IDEAS home Printed from
   My bibliography  Save this article

Creative destruction and labor's options


  • Jon Wisman


New technology, the fall of Eastern European socialism, new international trade agreements, and a resurgence of classical liberalism have greatly augmented the pace of capitalism's creative destruction. The principal benefits of this process have come in the form of new, better, and less-expensive consumer goods. But this process also generates a generalized sense of insecurity that most afflicts labor. Yet, the dominant ideology that has accompanied this latest burst of creative destruction has not been terribly sympathetic to labor's plight. After analyzing the character of this most recent burst of creative destruction, this paper explores the various options available to labor within a generally hostile ideological climate. The principle focus is on how labor's most promising options may not be found primarily in restablishing constrants upon markets, but rather in gaining greater control over production in the form of greater participation in both firm decision-making and ownership.

Suggested Citation

  • Jon Wisman, 2001. "Creative destruction and labor's options," Forum for Social Economics, Taylor & Francis Journals, vol. 30(2), pages 51-76, January.
  • Handle: RePEc:taf:fosoec:v:30:y:2001:i:2:p:51-76 DOI: 10.1007/BF02828502

    Download full text from publisher

    File URL:
    Download Restriction: Access to full text is restricted to subscribers.

    As the access to this document is restricted, you may want to look for a different version below or search for a different version of it.

    Other versions of this item:

    References listed on IDEAS

    1. Ann P. Bartel & Frank R. Lichtenberg, 1985. "The Comparative Advantage of Educated Workers in Implementing New Technology: Some Empirical Evidence," NBER Working Papers 1718, National Bureau of Economic Research, Inc.
    2. Hillman, Arye L, 1982. "Declining Industries and Political-Support Protectionist Motives," American Economic Review, American Economic Association, vol. 72(5), pages 1180-1187, December.
    3. Dye, Ronald A, 1984. "The Trouble with Tournaments," Economic Inquiry, Western Economic Association International, vol. 22(1), pages 147-149, January.
    4. John E. Elliott, 1980. "Marx and Schumpeter on Capitalism's Creative Destruction: A Comparative Restatement," The Quarterly Journal of Economics, Oxford University Press, vol. 95(1), pages 45-68.
    5. David, Paul A, 1990. "The Dynamo and the Computer: An Historical Perspective on the Modern Productivity Paradox," American Economic Review, American Economic Association, vol. 80(2), pages 355-361, May.
    6. repec:mes:challe:v:38:y:1995:i:1:p:51-55 is not listed on IDEAS
    7. Wood Júnior, Thomaz, 1995. "Workers," RAE - Revista de Administração de Empresas, FGV-EAESP Escola de Administração de Empresas de São Paulo (Brazil), vol. 35(2), March.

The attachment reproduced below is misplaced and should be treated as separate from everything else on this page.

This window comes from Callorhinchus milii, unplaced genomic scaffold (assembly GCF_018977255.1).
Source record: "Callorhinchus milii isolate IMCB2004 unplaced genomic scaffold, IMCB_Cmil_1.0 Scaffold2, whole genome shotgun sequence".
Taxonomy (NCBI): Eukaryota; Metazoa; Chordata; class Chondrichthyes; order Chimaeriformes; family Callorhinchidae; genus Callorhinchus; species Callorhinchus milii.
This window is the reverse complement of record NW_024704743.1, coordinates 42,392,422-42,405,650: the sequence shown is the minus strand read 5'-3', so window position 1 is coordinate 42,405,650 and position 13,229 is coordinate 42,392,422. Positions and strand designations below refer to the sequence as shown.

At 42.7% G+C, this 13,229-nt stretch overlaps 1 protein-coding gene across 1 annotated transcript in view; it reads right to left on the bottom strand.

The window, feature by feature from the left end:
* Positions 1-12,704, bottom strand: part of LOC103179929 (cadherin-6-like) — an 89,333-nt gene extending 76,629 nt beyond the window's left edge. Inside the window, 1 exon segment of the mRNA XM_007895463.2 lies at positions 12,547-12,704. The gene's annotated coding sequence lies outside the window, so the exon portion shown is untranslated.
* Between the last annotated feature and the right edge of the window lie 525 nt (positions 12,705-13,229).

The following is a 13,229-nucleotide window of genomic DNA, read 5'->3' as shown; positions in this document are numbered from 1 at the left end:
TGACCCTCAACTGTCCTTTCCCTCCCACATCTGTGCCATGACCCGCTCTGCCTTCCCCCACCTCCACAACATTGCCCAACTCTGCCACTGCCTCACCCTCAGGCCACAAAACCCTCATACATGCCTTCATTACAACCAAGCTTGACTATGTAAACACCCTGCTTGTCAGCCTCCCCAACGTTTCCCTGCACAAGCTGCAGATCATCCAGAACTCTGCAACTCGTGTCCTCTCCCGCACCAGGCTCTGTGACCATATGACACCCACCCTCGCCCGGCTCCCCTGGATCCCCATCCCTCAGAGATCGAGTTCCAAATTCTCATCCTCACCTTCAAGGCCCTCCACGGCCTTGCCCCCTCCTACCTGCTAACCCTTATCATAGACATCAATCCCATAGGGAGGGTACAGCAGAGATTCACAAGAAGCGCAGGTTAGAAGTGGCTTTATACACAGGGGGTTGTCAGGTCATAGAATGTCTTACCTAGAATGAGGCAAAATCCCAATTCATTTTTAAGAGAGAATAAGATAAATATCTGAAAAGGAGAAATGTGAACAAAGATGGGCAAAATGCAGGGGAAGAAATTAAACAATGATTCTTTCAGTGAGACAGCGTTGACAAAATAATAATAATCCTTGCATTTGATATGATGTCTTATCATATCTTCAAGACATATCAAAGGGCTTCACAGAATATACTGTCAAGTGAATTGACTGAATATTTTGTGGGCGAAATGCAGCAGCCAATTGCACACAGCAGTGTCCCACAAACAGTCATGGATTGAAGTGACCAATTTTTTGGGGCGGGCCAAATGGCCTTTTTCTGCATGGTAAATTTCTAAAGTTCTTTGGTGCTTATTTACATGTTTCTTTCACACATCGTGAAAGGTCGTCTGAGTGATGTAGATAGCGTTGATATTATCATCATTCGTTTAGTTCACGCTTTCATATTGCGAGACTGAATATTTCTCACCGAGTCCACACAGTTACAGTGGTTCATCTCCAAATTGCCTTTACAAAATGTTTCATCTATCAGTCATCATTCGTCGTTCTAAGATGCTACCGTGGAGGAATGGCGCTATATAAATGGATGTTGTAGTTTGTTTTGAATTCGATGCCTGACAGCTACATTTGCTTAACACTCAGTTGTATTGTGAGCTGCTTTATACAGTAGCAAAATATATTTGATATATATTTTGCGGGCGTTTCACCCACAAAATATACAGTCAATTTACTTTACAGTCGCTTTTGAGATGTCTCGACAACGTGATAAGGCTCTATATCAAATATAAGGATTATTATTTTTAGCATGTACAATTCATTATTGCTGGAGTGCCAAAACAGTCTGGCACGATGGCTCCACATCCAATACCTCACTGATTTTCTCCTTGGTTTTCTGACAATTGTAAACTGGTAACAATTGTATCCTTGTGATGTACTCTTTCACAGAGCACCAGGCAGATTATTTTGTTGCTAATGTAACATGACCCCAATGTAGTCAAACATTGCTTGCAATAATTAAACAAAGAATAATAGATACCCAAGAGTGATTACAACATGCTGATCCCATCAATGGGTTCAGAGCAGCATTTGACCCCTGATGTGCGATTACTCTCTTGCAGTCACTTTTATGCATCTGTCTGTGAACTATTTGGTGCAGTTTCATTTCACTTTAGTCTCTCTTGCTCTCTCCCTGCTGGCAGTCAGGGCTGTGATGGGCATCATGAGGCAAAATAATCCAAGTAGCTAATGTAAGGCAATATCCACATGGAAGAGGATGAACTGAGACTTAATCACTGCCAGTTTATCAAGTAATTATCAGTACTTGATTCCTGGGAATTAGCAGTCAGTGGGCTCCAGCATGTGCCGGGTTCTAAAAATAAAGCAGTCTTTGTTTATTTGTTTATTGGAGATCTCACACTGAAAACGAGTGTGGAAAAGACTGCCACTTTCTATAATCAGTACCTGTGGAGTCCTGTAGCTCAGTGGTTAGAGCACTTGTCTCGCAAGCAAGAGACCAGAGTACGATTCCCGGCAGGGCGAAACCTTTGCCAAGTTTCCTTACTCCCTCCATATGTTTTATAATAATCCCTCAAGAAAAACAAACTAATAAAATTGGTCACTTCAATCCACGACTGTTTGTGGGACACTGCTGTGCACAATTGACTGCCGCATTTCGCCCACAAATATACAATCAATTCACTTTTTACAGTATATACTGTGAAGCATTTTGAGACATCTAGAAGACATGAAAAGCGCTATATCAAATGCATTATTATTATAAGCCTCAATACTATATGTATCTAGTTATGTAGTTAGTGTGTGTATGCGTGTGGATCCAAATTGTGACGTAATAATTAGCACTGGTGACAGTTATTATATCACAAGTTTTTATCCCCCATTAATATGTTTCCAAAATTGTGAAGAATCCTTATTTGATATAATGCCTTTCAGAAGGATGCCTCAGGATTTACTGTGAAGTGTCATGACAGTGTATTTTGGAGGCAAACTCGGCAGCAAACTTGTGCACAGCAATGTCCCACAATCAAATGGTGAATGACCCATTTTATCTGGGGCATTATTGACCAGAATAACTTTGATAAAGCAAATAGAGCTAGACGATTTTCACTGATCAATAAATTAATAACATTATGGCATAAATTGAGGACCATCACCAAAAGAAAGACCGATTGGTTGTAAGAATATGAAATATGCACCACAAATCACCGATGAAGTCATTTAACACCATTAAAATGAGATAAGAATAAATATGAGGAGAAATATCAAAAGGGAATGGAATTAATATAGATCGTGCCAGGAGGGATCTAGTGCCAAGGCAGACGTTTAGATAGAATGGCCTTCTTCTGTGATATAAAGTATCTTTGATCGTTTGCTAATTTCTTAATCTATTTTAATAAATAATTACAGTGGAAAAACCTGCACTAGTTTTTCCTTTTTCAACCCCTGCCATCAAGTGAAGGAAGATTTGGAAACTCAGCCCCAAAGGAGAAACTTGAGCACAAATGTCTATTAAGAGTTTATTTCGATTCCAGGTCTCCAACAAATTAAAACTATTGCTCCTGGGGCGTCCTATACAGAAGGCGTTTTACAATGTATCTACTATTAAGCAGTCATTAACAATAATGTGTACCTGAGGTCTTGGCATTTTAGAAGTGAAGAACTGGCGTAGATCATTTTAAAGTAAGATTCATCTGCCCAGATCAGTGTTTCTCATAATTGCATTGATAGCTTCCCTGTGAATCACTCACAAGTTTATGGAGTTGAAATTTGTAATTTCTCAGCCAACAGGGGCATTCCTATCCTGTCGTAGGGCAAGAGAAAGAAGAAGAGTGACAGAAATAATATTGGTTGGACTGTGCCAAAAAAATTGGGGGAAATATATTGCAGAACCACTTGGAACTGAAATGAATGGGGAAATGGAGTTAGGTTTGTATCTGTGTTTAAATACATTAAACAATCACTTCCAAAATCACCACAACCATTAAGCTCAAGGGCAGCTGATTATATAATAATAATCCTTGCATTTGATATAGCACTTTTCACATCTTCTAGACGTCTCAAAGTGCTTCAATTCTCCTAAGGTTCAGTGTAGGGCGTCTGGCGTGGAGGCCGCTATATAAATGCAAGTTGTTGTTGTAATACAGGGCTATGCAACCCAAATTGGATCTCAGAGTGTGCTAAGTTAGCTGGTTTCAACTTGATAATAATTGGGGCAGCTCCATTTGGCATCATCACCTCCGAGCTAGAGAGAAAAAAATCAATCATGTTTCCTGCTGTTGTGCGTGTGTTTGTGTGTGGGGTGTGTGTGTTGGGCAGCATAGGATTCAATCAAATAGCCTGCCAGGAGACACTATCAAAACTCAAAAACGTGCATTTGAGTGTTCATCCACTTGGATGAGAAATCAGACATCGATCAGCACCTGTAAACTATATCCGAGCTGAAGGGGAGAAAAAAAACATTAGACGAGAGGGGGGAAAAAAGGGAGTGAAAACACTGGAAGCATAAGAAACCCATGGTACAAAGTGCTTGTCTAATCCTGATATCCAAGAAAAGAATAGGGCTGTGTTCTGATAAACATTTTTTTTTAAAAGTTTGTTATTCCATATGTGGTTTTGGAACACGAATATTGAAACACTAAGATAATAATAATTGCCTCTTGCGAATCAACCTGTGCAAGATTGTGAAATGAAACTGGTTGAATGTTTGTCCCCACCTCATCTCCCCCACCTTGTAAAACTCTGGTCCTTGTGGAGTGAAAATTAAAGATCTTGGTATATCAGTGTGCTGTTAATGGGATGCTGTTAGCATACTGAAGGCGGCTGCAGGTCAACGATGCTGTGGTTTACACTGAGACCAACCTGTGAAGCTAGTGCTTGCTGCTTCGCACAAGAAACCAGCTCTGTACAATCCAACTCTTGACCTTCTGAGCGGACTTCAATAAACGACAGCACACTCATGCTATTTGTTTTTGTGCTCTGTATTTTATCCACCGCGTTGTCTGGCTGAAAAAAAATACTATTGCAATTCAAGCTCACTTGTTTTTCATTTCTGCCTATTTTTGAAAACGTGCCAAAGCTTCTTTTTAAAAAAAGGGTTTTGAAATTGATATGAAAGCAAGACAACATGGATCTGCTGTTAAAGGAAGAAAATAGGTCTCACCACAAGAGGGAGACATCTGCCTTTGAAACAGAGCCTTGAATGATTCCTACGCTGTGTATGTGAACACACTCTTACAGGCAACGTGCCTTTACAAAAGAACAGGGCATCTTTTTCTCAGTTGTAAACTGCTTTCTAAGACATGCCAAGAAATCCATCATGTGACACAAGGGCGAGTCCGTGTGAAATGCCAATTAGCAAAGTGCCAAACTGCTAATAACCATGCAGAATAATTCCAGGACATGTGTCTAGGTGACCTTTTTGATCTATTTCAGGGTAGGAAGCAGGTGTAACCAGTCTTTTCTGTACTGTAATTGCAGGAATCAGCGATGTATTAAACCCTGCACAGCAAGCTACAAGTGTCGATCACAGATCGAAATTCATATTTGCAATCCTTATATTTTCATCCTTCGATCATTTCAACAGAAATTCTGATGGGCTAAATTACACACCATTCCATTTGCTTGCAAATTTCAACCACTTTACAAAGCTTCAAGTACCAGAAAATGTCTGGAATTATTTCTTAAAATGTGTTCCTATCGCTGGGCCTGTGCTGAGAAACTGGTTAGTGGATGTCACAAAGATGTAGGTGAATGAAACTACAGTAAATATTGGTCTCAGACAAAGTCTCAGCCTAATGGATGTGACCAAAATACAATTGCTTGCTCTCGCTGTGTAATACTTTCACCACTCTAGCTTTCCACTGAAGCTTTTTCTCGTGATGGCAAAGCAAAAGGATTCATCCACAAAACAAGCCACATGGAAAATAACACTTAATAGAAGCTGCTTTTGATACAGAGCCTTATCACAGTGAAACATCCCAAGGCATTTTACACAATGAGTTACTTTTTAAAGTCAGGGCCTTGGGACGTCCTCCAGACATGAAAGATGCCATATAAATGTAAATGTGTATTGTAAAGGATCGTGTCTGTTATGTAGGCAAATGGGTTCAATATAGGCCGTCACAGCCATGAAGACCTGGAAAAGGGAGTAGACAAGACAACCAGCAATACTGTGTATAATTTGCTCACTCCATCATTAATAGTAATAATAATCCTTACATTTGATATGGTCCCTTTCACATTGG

8. Levy, Frank & Murnane, Richard J, 1992. "U.S. Earnings Levels and Earnings Inequality: A Review of Recent Trends and Proposed Explanations," Journal of Economic Literature, American Economic Association, vol. 30(3), pages 1333-1381, September.
    9. Dani Rodrik, 1997. "Has Globalization Gone Too Far?," Peterson Institute Press: All Books, Peterson Institute for International Economics, number 57.
    10. Adrian Wood, 1995. "How Trade Hurt Unskilled Workers," Journal of Economic Perspectives, American Economic Association, vol. 9(3), pages 57-80, Summer.
    Full references (including those not matched with items on IDEAS)

    More about this item


    Access and download statistics


    All material on this site has been provided by the respective publishers and authors. You can help correct errors and omissions. When requesting a correction, please mention this item's handle: RePEc:taf:fosoec:v:30:y:2001:i:2:p:51-76. See general information about how to correct material in RePEc.

    For technical questions regarding this item, or to correct its authors, title, abstract, bibliographic or download information, contact: (Chris Longhurst). General contact details of provider: .

    If you have authored this item and are not yet registered with RePEc, we encourage you to do it here. This allows to link your profile to this item. It also allows you to accept potential citations to this item that we are uncertain about.

    If CitEc recognized a reference but did not link an item in RePEc to it, you can help with this form .

    If you know of missing items citing this one, you can help us creating those links by adding the relevant references in the same way as above, for each refering item. If you are a registered author of this item, you may also want to check the "citations" tab in your RePEc Author Service profile, as there may be some citations waiting for confirmation.

    Please note that corrections may take a couple of weeks to filter through the various RePEc services.

    IDEAS is a RePEc service hosted by the Research Division of the Federal Reserve Bank of St. Louis . RePEc uses bibliographic data supplied by the respective publishers.